ben teitelbaum teaching in front of classBenjamin R. Teitelbaum is Assistant Professor of Ethnomusicology and Affiliate Faculty in International Affairs. A scholar of music, neofascism, and radical nationalism in the Nordic countries, topics featured in his publications include white nationalist hip hop and reggae, the listening habits of Norwegian terrorist Anders Behring Breivik, the rise of anti-immigrant political parties in Scandinavia, and the ethical dilemmas facing researchers of organized racism. His first book is Lions of the North: Sounds of the New Nordic Radical Nationalism (Oxford University Press, 2017). Teitelbaum's commentary on music and politics has appeared in major European and American media outlets in addition to scholarly venues. Recently, Teitelbaum spoke with Nathan Heffel of Colorado Public Radio News on the topic of "What Does Music Say About The Future Of White Nationalism?" Click here to visit their website and listen to the full talk (orange box above image on their webpage).

What Does Music Say About The Future Of White Nationalism?

Source: CPR News, Colorado Matters
Original article here
Sam Brasch, August 18, 2017

Like other political movements, white nationalism has shifted over time. Benjamin R. Teitelbaum, an assistant professor of ethnomusicology at the University of Colorado Boulder, has been spent much of his career tracking those changes by following the cultural expressions of white nationalists--their music in particular.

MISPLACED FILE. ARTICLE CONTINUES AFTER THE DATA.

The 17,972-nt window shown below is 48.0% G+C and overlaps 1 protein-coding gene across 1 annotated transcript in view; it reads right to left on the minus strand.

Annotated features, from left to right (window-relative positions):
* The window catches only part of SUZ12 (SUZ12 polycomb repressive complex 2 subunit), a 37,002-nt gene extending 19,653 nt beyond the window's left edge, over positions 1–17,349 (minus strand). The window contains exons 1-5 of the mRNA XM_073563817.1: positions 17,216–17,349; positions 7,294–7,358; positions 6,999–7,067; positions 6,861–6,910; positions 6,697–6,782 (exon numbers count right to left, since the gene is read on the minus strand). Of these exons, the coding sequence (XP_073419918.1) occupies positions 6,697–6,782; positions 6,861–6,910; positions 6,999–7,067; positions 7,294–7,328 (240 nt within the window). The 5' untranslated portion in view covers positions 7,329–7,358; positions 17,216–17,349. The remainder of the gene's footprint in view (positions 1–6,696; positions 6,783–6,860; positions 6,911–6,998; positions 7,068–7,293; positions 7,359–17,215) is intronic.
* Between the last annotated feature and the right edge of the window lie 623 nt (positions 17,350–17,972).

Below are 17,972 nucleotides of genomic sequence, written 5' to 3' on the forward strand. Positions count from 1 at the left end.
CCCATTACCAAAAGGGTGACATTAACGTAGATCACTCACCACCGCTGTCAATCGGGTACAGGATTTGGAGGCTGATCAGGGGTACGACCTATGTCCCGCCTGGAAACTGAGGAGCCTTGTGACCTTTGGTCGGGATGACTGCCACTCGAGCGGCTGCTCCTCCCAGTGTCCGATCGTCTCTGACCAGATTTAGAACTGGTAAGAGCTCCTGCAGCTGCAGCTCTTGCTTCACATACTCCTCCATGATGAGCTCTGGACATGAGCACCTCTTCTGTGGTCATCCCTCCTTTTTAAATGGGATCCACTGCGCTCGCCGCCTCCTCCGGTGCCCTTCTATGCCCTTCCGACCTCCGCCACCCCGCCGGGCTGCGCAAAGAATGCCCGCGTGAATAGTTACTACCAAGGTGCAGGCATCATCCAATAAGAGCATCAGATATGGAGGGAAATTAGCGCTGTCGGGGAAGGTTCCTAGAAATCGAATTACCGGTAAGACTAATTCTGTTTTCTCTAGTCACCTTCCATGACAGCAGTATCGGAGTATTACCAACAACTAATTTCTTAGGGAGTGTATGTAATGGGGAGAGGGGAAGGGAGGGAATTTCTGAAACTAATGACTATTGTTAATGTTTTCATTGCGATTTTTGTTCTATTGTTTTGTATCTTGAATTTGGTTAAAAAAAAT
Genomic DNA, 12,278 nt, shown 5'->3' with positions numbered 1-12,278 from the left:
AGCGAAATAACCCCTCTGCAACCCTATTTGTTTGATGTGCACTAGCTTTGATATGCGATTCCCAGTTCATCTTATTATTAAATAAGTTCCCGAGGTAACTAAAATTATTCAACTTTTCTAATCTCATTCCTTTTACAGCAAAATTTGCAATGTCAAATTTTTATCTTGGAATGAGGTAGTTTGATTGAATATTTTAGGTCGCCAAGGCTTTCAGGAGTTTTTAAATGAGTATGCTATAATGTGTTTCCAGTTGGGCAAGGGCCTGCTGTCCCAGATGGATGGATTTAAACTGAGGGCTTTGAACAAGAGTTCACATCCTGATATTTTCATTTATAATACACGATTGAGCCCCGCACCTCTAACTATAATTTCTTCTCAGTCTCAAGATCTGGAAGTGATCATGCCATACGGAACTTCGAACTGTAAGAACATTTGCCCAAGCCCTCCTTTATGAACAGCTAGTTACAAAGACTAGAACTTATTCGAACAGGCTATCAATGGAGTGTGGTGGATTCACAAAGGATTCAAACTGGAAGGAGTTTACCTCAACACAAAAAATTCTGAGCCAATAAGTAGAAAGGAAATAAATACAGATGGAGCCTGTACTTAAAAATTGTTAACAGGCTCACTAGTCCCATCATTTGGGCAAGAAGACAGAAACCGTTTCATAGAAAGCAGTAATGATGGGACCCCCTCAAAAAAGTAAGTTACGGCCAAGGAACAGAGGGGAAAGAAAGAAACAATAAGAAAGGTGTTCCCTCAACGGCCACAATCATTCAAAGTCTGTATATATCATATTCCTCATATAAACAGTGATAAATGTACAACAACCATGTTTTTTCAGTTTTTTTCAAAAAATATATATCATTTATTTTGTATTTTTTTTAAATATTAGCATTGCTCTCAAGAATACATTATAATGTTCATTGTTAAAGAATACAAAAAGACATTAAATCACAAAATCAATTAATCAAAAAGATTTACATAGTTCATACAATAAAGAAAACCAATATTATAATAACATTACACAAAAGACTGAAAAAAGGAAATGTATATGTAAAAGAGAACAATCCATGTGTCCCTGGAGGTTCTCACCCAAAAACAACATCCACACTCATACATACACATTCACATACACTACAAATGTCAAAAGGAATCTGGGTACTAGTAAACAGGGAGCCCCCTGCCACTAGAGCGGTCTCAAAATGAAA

He claims to have heard a moderation in the movement. Aggressive skinhead rock dominated in the 1990s. Over the last few decades, the soundtrack shifted toward mournful odes to a dying white race. 

At the same time, leaders in Europe tried to take white nationalism into the political mainstream. Swedish anti-immigrant leader Daniel Friberg traded in his skinhead style for a suit and sunglasses. The buttoned-down image helped him sell his ideology as just another political alternative. 

That's why Teitelbaum noted Friberg's attendance at the Unite the Right rally in Charlottesville. In an op-ed for the Wall Street Journal, Teitelbaum wrote that white nationalists have moved from "accommodating critics to ignoring them." Going forward, he told Colorado Matters, activists may become more open about their political views. They could also embrace the antagonistic tactics of the so-called alt-right.